The Meaning of Advent (Part 2) - Catholic Rural Life

The Meaning of Advent (Part 2)

Brenda Rudolph • December 17, 2019


[Editor’s Note: This is Part 2 of a two part blog story. Click here to read Part 1.]

Vivian came into the world on December 5, 2014. Six weeks before she was supposed to. The morning I left I remember as if it was today. It was supposed to be a routine visit with the specialist deciding how close to my actual due date they would induce me or let me go into labor on my own. I was then going stop at home, change my clothes and then head out the door again to volunteer at Christmas at the Mansions in Little Falls by 1pm. The day was supposed to be a normal Christmas season day. A day filled with a plan for our baby’s arrival in January and finished with traditional Christmas cheer. Those plans quickly changed when it was decided by the doctors at my appointment on Thursday December 4th that our baby would be arriving within 12 hours. I called Nate. It was a terrifying moment in our lives, not knowing what was going to happen. All the fears and worries I was carrying throughout the pregnancy came rushing in. Everything I tried to push aside of “what ifs” were coming at me headstrong. All the lists of “wants”, “things to do”, “things to make”, and “things to buy” left. I was scared.

When I think of Advent, the first thing I think of is the fears I had the Advent season of 2014. I think of my small five-year-old son Everett. A family friend had given Everett a chocolate Advent calendar and continues to gift Everett and Vivian this every year. When Vivian was born we were in the hospital for a week. Between Vivian and I, we were in ICU to NICU to normal rooms to finally being able to come home. Flowers were sent to us. Texts and calls of congratulations of prayers were sent our way. Special people in my life came and stayed with us. The most precious gift I would receive is when Everett would come and see us in the hospital and he would bring the tabs from the days he opened up on his advent calendar. On the back of each tab he had written the date he had opened it.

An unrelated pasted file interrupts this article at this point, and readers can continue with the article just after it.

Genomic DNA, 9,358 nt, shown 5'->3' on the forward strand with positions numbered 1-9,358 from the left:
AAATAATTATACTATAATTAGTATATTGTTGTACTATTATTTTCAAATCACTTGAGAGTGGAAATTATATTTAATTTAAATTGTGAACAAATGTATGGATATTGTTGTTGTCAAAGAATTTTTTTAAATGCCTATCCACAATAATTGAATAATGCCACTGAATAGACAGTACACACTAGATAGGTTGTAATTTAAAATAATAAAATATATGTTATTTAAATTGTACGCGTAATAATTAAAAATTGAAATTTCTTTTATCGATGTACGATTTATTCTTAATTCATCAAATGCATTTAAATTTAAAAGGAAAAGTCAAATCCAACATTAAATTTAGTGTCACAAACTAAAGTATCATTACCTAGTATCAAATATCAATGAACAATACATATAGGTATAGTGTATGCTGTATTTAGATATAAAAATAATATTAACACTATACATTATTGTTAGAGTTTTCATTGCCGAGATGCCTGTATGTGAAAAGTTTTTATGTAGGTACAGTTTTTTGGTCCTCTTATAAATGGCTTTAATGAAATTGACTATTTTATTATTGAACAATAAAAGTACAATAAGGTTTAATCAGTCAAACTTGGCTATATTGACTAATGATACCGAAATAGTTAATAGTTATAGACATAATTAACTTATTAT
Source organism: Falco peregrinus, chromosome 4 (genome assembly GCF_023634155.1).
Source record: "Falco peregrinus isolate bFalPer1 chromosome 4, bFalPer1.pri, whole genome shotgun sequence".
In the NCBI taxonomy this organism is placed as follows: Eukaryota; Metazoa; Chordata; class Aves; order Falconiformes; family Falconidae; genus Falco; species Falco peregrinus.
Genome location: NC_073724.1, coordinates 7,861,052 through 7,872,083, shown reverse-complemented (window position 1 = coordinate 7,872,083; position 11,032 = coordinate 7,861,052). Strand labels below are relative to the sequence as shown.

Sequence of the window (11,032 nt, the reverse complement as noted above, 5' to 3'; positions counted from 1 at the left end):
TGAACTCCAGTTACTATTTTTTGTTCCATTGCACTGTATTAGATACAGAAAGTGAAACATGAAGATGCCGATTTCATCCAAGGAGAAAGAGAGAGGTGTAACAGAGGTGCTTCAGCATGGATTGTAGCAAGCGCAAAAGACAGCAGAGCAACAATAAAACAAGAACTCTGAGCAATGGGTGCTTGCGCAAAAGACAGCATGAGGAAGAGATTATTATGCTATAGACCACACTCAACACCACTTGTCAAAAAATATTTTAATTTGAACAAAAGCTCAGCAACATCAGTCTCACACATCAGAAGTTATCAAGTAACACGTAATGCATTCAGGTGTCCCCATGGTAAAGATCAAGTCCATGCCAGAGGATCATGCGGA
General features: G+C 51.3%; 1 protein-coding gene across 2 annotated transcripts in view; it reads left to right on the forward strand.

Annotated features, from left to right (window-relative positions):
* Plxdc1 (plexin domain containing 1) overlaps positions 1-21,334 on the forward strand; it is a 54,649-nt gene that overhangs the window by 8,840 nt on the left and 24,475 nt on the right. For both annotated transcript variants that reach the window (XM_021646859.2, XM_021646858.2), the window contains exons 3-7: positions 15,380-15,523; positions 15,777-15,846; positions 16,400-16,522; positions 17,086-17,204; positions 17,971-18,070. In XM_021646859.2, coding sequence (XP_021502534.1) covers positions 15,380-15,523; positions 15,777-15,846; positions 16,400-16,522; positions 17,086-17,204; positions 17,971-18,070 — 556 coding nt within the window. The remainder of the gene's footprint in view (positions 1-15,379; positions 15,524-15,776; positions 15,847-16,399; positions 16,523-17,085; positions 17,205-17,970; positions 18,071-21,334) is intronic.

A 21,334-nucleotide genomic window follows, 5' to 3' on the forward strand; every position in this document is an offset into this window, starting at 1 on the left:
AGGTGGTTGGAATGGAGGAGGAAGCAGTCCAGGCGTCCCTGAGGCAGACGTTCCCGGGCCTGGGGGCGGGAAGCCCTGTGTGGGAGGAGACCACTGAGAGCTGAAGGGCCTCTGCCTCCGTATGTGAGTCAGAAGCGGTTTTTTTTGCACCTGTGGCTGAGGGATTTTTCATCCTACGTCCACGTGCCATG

Each one of those tabs reminded me of all the lists and to dos I thought I needed to do. I was forgetting the most important list. I was forgetting to open my heart to Christmas. Everything melted away. I didn’t feel guilt of not being able to give Everett everything he wanted or what I thought he wanted. When he would come and visit Vivian and I, we snuggled in my hospital bed just like we did a week prior when Vivian was still in my tummy.

During Advent, we focus our attention to the birth of Christ. We focus on what a joyous time this is. The excitement and joy a new baby brings to a family. During the Advent of 2014, I thought of Mary every single day. The Christmas of 2014 we didn’t travel to holiday gatherings or parties. We didn’t celebrate with any family or friends. We stayed in our house, just the four of us. I thought of Mary and cried as I held my new perfect tiny baby. Vivian was so so tiny. I thought of how Mary had plans and lists on the arrival of her new baby. I thought of how she did not plan on having her baby in Bethlehem, let alone a stable. I thought of how little she had to wrap her precious gift to the world in.

Advent is a time for joy. A time to open our hearts. A time to find love in the people around us. A time to be present in the extraordinary ordinary moments.

— Brenda Rudolph is a wife, mother, and lives in central Minnesota. She writes regularly about life with her family on their dairy farm on her blog Raising A Farmer.

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